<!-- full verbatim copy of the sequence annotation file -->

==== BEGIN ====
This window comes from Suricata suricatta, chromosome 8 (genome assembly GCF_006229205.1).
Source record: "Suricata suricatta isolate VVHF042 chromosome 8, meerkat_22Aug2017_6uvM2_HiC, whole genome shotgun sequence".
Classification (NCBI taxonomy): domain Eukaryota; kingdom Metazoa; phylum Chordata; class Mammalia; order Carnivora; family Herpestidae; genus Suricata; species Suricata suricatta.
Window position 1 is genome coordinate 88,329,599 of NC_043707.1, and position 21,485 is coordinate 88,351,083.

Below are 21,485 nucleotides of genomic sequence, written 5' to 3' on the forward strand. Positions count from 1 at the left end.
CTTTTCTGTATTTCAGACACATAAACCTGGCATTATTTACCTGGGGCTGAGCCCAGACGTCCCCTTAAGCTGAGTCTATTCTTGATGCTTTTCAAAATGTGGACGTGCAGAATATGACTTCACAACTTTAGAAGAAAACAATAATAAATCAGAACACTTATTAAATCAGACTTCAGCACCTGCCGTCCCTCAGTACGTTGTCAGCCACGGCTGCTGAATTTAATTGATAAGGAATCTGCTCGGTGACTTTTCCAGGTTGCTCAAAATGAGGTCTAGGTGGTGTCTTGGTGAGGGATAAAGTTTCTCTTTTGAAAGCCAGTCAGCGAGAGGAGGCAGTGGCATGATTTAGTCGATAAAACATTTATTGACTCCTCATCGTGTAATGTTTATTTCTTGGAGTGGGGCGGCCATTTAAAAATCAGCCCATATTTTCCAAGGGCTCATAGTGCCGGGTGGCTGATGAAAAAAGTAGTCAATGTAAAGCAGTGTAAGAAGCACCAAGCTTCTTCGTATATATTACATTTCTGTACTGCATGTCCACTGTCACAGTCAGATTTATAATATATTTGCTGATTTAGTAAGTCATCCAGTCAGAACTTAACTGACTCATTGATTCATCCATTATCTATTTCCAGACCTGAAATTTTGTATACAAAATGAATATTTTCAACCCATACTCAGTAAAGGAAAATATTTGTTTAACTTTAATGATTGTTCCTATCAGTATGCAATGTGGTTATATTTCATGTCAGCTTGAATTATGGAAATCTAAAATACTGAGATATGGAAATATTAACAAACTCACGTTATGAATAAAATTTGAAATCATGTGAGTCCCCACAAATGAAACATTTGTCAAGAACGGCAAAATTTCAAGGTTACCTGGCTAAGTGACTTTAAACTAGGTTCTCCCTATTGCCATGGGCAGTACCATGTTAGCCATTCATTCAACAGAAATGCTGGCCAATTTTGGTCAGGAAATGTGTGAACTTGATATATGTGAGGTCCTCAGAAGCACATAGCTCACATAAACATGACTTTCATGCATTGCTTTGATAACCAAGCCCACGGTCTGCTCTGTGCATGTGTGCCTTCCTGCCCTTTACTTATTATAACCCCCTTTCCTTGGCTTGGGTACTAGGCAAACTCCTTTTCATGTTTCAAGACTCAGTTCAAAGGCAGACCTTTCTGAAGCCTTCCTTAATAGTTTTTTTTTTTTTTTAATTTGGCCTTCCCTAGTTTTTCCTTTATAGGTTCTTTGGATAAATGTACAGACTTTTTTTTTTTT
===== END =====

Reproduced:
This window comes from Suricata suricatta, chromosome 8 (genome assembly GCF_006229205.1).
Source record: "Suricata suricatta isolate VVHF042 chromosome 8, meerkat_22Aug2017_6uvM2_HiC, whole genome shotgun sequence".
Classification (NCBI taxonomy): domain Eukaryota; kingdom Metazoa; phylum Chordata; class Mammalia; order Carnivora; family Herpestidae; genus Suricata; species Suricata suricatta.
Window position 1 is genome coordinate 88,329,599 of NC_043707.1, and position 21,485 is coordinate 88,351,083.

Below are 21,485 nucleotides of genomic sequence, written 5' to 3' on the forward strand. Positions count from 1 at the left end.
CTTTTCTGTATTTCAGACACATAAACCTGGCATTATTTACCTGGGGCTGAGCCCAGACGTCCCCTTAAGCTGAGTCTATTCTTGATGCTTTTCAAAATGTGGACGTGCAGAATATGACTTCACAACTTTAGAAGAAAACAATAATAAATCAGAACACTTATTAAATCAGACTTCAGCACCTGCCGTCCCTCAGTACGTTGTCAGCCACGGCTGCTGAATTTAATTGATAAGGAATCTGCTCGGTGACTTTTCCAGGTTGCTCAAAATGAGGTCTAGGTGGTGTCTTGGTGAGGGATAAAGTTTCTCTTTTGAAAGCCAGTCAGCGAGAGGAGGCAGTGGCATGATTTAGTCGATAAAACATTTATTGACTCCTCATCGTGTAATGTTTATTTCTTGGAGTGGGGCGGCCATTTAAAAATCAGCCCATATTTTCCAAGGGCTCATAGTGCCGGGTGGCTGATGAAAAAAGTAGTCAATGTAAAGCAGTGTAAGAAGCACCAAGCTTCTTCGTATATATTACATTTCTGTACTGCATGTCCACTGTCACAGTCAGATTTATAATATATTTGCTGATTTAGTAAGTCATCCAGTCAGAACTTAACTGACTCATTGATTCATCCATTATCTATTTCCAGACCTGAAATTTTGTATACAAAATGAATATTTTCAACCCATACTCAGTAAAGGAAAATATTTGTTTAACTTTAATGATTGTTCCTATCAGTATGCAATGTGGTTATATTTCATGTCAGCTTGAATTATGGAAATCTAAAATACTGAGATATGGAAATATTAACAAACTCACGTTATGAATAAAATTTGAAATCATGTGAGTCCCCACAAATGAAACATTTGTCAAGAACGGCAAAATTTCAAGGTTACCTGGCTAAGTGACTTTAAACTAGGTTCTCCCTATTGCCATGGGCAGTACCATGTTAGCCATTCATTCAACAGAAATGCTGGCCAATTTTGGTCAGGAAATGTGTGAACTTGATATATGTGAGGTCCTCAGAAGCACATAGCTCACATAAACATGACTTTCATGCATTGCTTTGATAACCAAGCCCACGGTCTGCTCTGTGCATGTGTGCCTTCCTGCCCTTTACTTATTATAACCCCCTTTCCTTGGCTTGGGTACTAGGCAAACTCCTTTTCATGTTTCAAGACTCAGTTCAAAGGCAGACCTTTCTGAAGCCTTCCTTAATAGTTTTTTTTTTTTTTTAATTTGGCCTTCCCTAGTTTTTCCTTTATAGGTTCTTTGGATAAATGTACAGACTTTTTTTTTTTT